Whenever you are designing for people you should be thinking about making it accessible for everyone. This applies to colors too. You might be surprised to know that Color Vision Deficiency, more commonly referred to as color blindness impacts between 3-8% of the world’s population. It is usually caused by certain genetics which makes it way more common in men than in women. In the Caucasian population, for example, it is estimated to affect around 1 in 12 men but only 1 in 200 women. This means that not everyone is going to experience the colors you pick in the same way. Understanding how users may perceive your color choices early will save you from having to go back to the coloring board to find new shades when you discover your designs aren’t working for everyone. Using Adobe Color’s accessibility color tools from the start allows you to find accessible colors directly on the color wheel.
Accessible color themes won’t make a viewer with color blindness see the same colors as a normal viewer. Instead, think about it like this, if your original design requires every user to perceive five different colors then you need to make sure that all five colors are perceived differently. This is what we mean by a color blind safe theme. The Adobe Color accessible tools let you spot problems, help you keep as close to your original intent as possible, or discover new possibilities.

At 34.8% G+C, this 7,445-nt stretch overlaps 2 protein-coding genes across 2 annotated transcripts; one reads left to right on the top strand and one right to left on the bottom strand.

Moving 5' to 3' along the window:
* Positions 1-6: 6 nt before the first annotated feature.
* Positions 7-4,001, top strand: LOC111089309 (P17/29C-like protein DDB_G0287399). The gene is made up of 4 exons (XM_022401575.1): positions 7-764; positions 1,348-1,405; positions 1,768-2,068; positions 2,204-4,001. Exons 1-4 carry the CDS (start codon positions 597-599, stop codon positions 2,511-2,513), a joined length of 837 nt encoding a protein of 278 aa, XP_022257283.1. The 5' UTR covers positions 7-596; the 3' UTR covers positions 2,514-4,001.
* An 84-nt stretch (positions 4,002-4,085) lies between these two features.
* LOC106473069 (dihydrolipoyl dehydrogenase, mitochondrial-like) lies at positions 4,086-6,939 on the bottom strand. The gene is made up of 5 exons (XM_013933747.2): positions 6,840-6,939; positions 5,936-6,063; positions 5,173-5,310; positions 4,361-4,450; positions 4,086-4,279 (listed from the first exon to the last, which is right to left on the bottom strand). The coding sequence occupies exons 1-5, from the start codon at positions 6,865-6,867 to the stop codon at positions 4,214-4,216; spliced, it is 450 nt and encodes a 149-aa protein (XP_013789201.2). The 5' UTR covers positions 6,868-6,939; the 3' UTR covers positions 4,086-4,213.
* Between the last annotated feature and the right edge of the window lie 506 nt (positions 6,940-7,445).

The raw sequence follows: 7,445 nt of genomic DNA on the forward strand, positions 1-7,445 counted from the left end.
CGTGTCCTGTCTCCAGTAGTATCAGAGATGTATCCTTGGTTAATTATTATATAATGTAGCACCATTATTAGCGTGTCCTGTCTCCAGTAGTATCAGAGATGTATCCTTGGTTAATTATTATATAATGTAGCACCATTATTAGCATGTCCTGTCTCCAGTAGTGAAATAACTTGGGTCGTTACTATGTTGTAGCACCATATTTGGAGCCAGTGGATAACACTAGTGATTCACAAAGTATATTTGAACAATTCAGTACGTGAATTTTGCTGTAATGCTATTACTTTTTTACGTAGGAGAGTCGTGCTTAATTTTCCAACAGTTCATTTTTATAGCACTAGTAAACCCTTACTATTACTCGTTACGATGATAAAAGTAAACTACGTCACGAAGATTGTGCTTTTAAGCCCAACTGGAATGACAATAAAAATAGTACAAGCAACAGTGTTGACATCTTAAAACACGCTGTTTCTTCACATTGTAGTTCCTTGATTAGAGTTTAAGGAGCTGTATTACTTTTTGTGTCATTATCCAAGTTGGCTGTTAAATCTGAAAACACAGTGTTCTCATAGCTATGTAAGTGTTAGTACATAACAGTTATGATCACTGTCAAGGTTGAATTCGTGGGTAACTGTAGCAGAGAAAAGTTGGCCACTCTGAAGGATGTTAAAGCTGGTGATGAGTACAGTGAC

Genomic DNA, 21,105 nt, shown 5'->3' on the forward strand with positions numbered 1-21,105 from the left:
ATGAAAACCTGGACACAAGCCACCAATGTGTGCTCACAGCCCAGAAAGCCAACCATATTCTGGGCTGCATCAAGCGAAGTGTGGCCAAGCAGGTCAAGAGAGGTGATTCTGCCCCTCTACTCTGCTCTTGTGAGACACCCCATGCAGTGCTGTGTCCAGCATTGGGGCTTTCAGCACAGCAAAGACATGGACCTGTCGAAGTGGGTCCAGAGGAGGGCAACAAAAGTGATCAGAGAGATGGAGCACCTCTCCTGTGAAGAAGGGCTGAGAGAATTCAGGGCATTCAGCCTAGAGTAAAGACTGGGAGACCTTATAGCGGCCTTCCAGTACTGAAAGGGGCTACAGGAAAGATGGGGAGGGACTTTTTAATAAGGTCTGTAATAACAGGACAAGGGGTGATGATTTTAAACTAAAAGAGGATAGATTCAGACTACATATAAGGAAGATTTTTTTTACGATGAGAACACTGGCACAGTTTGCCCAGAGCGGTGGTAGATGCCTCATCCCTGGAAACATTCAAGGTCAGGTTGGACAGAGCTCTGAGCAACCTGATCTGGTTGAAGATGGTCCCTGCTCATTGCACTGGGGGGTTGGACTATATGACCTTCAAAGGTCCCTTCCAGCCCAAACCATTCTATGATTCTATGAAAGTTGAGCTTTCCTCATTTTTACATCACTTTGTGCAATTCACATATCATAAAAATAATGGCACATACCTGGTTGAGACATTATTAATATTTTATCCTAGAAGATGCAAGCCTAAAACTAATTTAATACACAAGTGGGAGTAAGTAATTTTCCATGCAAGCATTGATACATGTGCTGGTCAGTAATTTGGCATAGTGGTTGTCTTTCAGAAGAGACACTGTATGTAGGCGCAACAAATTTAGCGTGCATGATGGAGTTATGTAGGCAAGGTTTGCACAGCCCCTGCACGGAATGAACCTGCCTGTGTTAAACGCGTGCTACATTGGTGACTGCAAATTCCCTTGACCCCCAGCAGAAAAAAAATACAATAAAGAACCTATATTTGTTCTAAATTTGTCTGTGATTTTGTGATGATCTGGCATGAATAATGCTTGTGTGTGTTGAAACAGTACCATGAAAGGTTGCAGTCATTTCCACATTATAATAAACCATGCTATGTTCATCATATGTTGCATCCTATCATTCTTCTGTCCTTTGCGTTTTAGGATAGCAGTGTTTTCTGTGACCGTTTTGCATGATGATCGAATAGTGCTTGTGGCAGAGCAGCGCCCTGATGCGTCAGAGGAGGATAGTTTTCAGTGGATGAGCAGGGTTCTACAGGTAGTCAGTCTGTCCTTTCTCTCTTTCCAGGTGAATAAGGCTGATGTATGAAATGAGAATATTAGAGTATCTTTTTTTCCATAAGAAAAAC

For people affected by color blindness, some specific combinations of hues and shades can lead to confusion, making such colors practically indistinguishable.
Deuteranopia and Protanopia are both types of the “red-green” color blindness, while Tritanopia is of the “blue-yellow” kind, with these color pairs referring to the potential conflicts for each kind of viewer. However, as you will quickly realize with our tool, this legacy language is an oversimplification of the actual problem, leaving many other potential conflicts traditionally untreated.
The accessible color wheel reveals issues for all three types of color blindness and below the wheel a simulated view is provided to show how your theme will appear to those affected by each type of color deficiency. Using the accessible color wheel, problematic color combinations are flagged by our conflict lines. These highlights which swatches may be indistinguishable to someone with color blindness. This allows you to create color palettes with five swatches that are distinct from each other for your entire audience. The degree of severity of the deficiency will vary from person to person, but the color wheel is designed to target all of them at once. Our simulated views show the strongest severity for each deficiency. The conflicts are labeled as “potential conflicts” to reflect that someone with a milder deficiency may not experience that same problem.
Create accessible color themes from the CREATE page by choosing the Accessibility Tools tab. You can create first on the Color Wheel tab or the Extract Theme tab and then select the Accessibility Tools tab to make adjustments or create your theme from start to finish on the accessible color wheel.